4. Matt Kinney October 3rd, 2018 3:15 pm

      Not sure meat is good. The body waste energy to break down any processed food, especially meats, Pure grains, nuts and frui break down easily and efficiently and provided everything you need. Beef jerky might taste good for the mind, but the body waste time and energy breaking it down to some piddly useful amount while the rest is simply waste. I tend to east as much unprocessed food as possible but don’t mind a boost from energy drink and gu-s. I just think any processed foods diminish performance. Save the chips, cheeses and baloney for home.

    5. Skip October 3rd, 2018 8:00 pm

      Miso soup in the thermos has been my go to and has been incredibly popular with everyone who I share it with. First discovered in the tea/hot chocolate/instant coffee bag on a hot trip in NZ as enjoyed after we came in for the day. It’s rare too not have a thermos full of miso on any outing these days. Don’t underestimate warm or cold Tang either. Good enough for astronauts, good enough for outdoors people.

    6. Aaron Mattix October 3rd, 2018 8:59 pm

      Way to keep the touring in ski touring! I enjoy seeing this aspect of ski touring emphasized – of enjoying one’s presence in the outdoors, rather than the competitive aspect of seeing who can rack up the most vert, or stomp the biggest cliff. I’ve spent quite a bit of time thinking about how to make my ski touring meals more enjoyable, and this article gives lots of inspiration!

    7. Will October 3rd, 2018 10:23 pm

      Love this! As a former pro cyclist who now slings cheese and charcuterie at Cured in Boulder, we even offer a few boxes and picnics designed upon what we throw in our own packs. Aaron, we should go ski-eating some time:). Shameless plug, but love seein got hers share the same passion for play and good food, not just energy bars and gels!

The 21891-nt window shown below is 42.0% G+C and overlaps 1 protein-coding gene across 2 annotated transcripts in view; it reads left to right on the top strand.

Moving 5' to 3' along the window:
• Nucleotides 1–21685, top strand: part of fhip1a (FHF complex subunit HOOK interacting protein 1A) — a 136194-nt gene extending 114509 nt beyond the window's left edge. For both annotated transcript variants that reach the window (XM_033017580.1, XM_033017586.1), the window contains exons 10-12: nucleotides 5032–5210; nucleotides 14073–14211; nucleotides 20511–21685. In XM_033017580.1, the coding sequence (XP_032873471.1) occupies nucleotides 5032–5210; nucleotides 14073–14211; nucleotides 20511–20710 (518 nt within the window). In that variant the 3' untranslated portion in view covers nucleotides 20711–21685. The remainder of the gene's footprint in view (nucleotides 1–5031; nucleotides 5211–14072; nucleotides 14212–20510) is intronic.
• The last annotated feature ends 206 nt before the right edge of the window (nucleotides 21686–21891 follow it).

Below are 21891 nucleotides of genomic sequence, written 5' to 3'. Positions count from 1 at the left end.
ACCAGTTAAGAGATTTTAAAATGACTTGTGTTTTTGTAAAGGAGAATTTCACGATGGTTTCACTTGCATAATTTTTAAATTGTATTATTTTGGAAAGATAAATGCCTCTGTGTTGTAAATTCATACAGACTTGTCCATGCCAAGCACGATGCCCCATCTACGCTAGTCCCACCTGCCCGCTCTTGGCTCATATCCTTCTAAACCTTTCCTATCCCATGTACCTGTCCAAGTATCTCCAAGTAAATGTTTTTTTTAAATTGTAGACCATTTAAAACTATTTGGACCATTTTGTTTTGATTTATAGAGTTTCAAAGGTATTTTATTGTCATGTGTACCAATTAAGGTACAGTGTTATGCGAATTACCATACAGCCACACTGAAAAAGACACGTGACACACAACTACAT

8. Joseph October 4th, 2018 12:43 am

      My friends got me into wholewheat tortilla wraps. These can be stowed flat in your pack and if you bring some sliced meat and a small bag of fresh salad you can have a proper lunch that won’t be very messy. Bread is just not practical.

      For faster tours where I need carbohydrates, I love to make Churchkhela’s. They are a dried grapejuice and nuts snack that you can make at home, and it’s the best thing ever. Not as sweet as a powerbar, but plenty of energy in them. You can store them for months, so make a lot.
      If I wasn’t a weight weenie, I’d bring pølser (small sausages) in my special wideneck thermos on skitours like they do in Norway. It’s pretty fun to pull this out of your backpack after a long climb and enjoy some hotdogs with friends on the top of a mountain.

    9. wtofd October 4th, 2018 11:02 am

      Great tips on the tongs! I’ve transitioned towards more balance during the day–used to just load carbs.